Example 3

Formulations A, B, and C, as shown in Table 1, were manufactured according to the process set out above.

TABLE 1
Recipes for Controlled Released Tramadol Formulations A, B and C.
Formulation A Formulation B Formulation C
% mg/tablet % mg/tablet % mg/tablet
1) INGREDIENT
Core
Tramadol Hydrochloride 50 45 50 90 63.25 151.8
Contramid ® 48.3 43.47 48.3 86.94 35.05 84.1
Hydrogenated Vegetable Oil 0.75 0.675 0.75 1.35 0.75 1.8
Silica 0.2 0.18 0.2 0.36 0.20 0.5
Magnesium Stearate 0.75 0.675 0.75 1.35 0.75 1.8
Core Total Weight 100 90 100 180 100 240
2) COAT
Tramadol Hydrochloride 21.15 55 30.56 110 30.56 148.5
Silica 0.20 0.52 0.20 0.72 0.20 1.0
Kollidon SR ® 51.42 133.7 45.16 162.58 45.16 219
Xanthan Gum 25.72 66.86 22.58 81.3 22.58 109.5
Hydrogenated Vegetable Oil 1.00 2.6 1.00 3.6 1.00 4.9
Magnesium Stearate 0.50 1.3 0.50 1.8 0.50 2.4
Coat Total Weight 100 260 100.00 360 100 485
3) COATED TABLET
Tramadol Hydrochloride 28.57 100 37.04 200 41.38 300
Contramid ® 12.42 43.47 16.10 86.94 11.60 84.1
Hydrogenated Vegetable Oil 0.94 3.275 0.92 4.95 0.92 6.7
Silica 0.20 0.7 0.20 1.08 0.20 1.5
Magnesium Stearate 0.56 1.975 0.58 3.15 0.58 4.2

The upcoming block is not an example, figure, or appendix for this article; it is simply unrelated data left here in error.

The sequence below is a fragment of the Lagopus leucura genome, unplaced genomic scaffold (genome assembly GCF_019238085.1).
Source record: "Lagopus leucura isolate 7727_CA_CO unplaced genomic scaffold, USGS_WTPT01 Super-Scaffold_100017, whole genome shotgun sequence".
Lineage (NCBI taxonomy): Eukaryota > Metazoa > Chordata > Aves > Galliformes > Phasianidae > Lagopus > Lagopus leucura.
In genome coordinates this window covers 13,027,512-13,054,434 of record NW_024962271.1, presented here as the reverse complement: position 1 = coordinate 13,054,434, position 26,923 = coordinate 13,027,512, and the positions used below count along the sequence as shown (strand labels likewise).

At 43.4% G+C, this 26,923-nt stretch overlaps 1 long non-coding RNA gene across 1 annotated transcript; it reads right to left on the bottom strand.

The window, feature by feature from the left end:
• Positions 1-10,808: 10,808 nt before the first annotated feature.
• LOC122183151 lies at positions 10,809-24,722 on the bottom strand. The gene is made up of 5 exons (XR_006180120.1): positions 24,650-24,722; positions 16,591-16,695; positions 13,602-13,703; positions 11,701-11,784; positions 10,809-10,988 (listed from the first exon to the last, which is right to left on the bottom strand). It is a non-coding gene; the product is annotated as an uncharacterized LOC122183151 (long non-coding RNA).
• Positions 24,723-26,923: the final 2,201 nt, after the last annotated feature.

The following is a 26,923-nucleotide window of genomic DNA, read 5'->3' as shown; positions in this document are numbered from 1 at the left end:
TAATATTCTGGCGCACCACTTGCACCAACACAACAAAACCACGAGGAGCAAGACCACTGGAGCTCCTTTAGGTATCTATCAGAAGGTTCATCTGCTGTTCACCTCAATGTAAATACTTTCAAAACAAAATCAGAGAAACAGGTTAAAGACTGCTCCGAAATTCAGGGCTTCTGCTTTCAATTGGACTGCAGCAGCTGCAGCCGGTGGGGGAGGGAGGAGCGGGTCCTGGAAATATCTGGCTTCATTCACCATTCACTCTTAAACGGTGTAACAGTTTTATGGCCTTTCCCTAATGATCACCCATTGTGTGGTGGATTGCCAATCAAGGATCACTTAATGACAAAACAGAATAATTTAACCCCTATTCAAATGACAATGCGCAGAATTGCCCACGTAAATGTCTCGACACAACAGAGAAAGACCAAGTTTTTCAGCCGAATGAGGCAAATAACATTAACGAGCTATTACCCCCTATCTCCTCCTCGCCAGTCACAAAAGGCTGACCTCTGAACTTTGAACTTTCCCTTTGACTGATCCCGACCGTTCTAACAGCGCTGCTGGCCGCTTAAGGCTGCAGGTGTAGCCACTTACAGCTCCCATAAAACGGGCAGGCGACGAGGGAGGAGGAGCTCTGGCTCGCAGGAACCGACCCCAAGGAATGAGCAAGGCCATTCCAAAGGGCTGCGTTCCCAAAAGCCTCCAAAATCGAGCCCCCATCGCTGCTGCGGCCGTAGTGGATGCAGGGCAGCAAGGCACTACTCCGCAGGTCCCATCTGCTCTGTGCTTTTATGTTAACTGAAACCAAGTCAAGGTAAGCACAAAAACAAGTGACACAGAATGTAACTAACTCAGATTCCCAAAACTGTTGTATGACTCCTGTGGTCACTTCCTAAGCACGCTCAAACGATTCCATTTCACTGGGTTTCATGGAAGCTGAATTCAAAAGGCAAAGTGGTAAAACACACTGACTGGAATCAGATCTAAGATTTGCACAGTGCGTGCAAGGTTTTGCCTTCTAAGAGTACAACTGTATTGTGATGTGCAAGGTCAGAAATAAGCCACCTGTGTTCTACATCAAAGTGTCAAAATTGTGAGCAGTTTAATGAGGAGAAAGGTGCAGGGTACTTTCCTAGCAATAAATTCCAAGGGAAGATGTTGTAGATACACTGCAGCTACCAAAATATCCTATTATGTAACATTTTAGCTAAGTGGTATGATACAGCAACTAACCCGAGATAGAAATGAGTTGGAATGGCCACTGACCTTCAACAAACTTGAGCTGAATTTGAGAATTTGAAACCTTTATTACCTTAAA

Kollidon SR ® 38.20 133.7 30.11 162.58 30.21 219
Xanthan Gum 19.11 66.86 15.06 81.3 15.10 109.5
Coated Tablet TotalWeight: 100 350 100 540 100 725

Dissolution profiles of formulations A, B and C are shown in FIG. 2.
Tramadol Once Daily Formulation

The present invention relates to a controlled release tablet composition which provides analgesic effect within 2 hours of oral administration and lasts for at least 24 hours after administration.

The 200 mg dose of the inventive controlled release composition surprisingly provides a rapid onset of analgesic effect within 2 hours after oral administration, and a mean tramadol plasma concentration between 100 ng/mL and 200 ng/mL for at least 24 hours after a single dose.

Furthermore, at steady-state, the mean tramadol plasma concentration remains between 100 ng/mL and 350 ng/mL. The inventive controlled release compositions have surprisingly been shown to provide full clinical effect for at least 24 hours after oral administration

Bioavailability Studies

An object of the present invention is to provide flexible dosing options for patients with different analgesic requirements, with a once daily formulation.